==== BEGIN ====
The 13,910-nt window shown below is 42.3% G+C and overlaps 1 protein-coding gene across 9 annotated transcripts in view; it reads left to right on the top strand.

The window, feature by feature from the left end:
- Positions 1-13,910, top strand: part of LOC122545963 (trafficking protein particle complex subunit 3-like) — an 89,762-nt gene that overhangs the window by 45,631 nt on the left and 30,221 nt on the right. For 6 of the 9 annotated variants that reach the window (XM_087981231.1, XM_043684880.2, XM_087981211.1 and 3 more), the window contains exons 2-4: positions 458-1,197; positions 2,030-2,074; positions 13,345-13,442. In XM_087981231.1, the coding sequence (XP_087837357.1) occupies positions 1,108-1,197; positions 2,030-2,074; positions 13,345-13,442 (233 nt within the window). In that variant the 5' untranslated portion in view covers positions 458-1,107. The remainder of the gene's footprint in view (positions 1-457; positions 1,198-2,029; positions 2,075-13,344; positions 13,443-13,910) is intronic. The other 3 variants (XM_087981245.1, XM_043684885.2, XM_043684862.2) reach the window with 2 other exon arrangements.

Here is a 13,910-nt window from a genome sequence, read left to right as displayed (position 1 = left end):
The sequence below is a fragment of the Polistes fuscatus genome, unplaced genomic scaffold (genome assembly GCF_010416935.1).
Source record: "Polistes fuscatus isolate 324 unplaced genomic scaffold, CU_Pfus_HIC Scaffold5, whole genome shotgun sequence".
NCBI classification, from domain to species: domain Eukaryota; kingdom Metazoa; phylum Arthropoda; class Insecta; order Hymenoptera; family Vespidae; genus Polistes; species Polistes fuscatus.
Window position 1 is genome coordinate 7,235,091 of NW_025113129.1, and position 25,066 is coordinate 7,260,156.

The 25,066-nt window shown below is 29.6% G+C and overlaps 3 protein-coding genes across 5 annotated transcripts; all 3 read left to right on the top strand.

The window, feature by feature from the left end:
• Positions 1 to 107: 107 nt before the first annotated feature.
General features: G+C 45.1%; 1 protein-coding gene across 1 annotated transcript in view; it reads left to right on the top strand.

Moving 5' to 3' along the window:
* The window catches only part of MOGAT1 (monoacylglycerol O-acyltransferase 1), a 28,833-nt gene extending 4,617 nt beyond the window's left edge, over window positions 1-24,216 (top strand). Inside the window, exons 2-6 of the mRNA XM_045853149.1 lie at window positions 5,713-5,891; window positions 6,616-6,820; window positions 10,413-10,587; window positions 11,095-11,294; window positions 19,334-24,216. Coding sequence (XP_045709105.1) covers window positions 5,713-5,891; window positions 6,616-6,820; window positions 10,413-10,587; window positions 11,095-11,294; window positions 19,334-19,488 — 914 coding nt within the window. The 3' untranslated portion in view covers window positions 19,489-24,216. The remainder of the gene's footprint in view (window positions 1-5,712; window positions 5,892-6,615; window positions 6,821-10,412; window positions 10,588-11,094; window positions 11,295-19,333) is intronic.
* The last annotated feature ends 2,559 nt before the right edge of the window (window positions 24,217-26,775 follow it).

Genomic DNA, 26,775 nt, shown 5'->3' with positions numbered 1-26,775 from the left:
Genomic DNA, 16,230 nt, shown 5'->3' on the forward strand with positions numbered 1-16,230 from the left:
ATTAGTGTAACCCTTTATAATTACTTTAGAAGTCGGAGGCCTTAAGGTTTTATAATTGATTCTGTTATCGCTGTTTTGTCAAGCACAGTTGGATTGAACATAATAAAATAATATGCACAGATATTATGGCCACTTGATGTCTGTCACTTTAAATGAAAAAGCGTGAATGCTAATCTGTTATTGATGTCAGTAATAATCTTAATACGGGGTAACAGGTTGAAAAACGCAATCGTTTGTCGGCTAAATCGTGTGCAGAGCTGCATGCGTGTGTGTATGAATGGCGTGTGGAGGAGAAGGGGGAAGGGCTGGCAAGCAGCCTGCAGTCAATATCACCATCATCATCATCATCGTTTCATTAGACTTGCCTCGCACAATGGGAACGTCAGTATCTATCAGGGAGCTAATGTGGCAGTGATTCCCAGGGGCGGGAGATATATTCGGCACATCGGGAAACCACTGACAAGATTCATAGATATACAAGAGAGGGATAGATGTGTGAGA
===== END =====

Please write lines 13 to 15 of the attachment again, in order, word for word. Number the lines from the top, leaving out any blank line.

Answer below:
Moving 5' to 3' along the window:
* The window catches only part of MOGAT1 (monoacylglycerol O-acyltransferase 1), a 28,833-nt gene extending 4,617 nt beyond the window's left edge, over window positions 1-24,216 (top strand). Inside the window, exons 2-6 of the mRNA XM_045853149.1 lie at window positions 5,713-5,891; window positions 6,616-6,820; window positions 10,413-10,587; window positions 11,095-11,294; window positions 19,334-24,216. Coding sequence (XP_045709105.1) covers window positions 5,713-5,891; window positions 6,616-6,820; window positions 10,413-10,587; window positions 11,095-11,294; window positions 19,334-19,488 — 914 coding nt within the window. The 3' untranslated portion in view covers window positions 19,489-24,216. The remainder of the gene's footprint in view (window positions 1-5,712; window positions 5,892-6,615; window positions 6,821-10,412; window positions 10,588-11,094; window positions 11,295-19,333) is intronic.
* The last annotated feature ends 2,559 nt before the right edge of the window (window positions 24,217-26,775 follow it).